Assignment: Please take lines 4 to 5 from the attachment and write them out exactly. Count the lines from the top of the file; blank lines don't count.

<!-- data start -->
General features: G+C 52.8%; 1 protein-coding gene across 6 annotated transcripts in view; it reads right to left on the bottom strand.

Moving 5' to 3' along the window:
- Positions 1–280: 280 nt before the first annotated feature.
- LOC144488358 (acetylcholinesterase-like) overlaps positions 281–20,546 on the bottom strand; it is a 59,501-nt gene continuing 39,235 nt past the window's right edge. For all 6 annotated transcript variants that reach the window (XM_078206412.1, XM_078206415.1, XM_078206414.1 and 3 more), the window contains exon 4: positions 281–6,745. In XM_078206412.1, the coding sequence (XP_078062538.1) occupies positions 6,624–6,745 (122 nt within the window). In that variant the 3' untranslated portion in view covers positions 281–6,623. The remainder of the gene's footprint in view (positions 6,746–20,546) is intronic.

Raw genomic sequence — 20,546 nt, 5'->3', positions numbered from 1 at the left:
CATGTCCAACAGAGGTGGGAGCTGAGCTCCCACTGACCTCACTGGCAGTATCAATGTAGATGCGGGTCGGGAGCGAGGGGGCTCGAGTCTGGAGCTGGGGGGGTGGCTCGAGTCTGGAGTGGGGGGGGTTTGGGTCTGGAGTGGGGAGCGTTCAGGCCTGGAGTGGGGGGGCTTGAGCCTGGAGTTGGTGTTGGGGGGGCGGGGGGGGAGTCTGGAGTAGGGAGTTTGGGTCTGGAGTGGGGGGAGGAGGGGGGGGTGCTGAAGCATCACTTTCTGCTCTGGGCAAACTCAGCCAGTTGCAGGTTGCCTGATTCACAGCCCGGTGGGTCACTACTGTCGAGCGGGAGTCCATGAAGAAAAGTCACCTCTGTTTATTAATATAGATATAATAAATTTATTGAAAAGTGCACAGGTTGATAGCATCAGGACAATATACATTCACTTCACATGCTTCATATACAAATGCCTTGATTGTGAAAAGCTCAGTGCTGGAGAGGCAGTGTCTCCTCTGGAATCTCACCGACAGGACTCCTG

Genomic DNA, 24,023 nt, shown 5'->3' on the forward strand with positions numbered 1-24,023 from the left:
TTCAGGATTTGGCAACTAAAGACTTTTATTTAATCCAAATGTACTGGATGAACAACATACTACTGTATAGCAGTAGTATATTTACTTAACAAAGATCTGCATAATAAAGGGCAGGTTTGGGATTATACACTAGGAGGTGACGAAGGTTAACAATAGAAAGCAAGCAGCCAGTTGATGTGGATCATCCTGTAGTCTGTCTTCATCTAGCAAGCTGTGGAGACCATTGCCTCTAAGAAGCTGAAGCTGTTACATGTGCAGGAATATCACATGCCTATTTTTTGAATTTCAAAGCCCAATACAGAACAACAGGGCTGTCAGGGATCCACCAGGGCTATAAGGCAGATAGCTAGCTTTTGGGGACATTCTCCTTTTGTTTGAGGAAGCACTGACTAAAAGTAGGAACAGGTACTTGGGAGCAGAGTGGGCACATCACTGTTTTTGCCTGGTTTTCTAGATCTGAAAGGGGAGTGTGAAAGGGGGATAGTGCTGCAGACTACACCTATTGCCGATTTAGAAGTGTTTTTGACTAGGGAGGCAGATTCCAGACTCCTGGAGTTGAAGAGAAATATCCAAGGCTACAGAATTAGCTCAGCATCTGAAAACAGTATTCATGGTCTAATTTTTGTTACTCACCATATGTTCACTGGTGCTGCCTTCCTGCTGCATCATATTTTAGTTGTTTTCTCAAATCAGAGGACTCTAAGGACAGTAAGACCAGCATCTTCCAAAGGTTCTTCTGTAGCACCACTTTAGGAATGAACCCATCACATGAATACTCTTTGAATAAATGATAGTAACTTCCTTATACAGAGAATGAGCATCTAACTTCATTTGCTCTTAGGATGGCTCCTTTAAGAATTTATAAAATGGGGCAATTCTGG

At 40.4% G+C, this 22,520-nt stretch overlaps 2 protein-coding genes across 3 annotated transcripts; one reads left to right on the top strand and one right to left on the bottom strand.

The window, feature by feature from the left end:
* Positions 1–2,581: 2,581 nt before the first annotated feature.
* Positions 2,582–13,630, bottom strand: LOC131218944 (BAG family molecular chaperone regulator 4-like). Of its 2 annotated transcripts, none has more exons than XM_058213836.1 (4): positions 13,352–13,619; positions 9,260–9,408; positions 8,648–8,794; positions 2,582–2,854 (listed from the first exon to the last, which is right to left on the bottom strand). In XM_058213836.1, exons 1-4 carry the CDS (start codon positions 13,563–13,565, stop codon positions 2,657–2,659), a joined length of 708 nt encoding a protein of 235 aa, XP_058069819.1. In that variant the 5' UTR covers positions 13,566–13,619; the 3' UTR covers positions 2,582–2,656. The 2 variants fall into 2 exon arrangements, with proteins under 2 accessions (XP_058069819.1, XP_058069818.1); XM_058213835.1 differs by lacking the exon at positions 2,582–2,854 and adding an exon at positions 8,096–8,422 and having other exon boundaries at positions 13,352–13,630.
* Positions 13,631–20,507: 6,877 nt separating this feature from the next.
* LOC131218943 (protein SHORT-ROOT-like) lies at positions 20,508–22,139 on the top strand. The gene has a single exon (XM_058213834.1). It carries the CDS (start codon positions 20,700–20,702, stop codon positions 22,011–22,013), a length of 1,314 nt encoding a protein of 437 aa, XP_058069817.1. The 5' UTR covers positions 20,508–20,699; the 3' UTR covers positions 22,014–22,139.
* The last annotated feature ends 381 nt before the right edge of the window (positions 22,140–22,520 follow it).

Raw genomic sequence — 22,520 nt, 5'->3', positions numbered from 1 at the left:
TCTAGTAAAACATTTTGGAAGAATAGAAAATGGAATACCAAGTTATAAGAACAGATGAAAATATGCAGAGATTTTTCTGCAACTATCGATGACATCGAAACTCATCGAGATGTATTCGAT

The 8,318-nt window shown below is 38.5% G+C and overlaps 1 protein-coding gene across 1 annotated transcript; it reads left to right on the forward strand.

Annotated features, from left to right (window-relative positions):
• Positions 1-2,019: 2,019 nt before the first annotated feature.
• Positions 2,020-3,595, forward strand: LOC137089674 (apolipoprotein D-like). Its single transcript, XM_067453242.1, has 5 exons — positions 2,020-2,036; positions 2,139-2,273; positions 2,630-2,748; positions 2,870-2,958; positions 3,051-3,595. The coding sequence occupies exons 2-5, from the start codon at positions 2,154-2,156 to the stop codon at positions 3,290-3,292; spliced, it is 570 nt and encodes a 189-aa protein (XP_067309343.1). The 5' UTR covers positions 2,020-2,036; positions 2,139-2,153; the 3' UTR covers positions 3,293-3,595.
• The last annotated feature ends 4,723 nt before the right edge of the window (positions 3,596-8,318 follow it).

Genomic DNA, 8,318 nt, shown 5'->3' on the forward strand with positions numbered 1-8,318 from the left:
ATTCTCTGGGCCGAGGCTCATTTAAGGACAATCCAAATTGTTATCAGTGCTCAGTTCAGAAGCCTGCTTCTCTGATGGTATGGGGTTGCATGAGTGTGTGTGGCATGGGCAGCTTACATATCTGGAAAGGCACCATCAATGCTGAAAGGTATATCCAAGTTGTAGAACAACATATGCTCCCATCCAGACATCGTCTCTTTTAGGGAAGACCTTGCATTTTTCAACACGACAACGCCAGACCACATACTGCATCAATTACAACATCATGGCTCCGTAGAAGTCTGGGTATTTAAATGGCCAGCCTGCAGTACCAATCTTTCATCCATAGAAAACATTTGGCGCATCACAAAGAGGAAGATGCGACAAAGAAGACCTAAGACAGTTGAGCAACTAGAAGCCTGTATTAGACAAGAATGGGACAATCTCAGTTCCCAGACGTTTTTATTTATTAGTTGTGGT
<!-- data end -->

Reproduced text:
- LOC144488358 (acetylcholinesterase-like) overlaps positions 281–20,546 on the bottom strand; it is a 59,501-nt gene continuing 39,235 nt past the window's right edge. For all 6 annotated transcript variants that reach the window (XM_078206412.1, XM_078206415.1, XM_078206414.1 and 3 more), the window contains exon 4: positions 281–6,745. In XM_078206412.1, the coding sequence (XP_078062538.1) occupies positions 6,624–6,745 (122 nt within the window). In that variant the 3' untranslated portion in view covers positions 281–6,623. The remainder of the gene's footprint in view (positions 6,746–20,546) is intronic.

Raw genomic sequence — 20,546 nt, 5'->3', positions numbered from 1 at the left: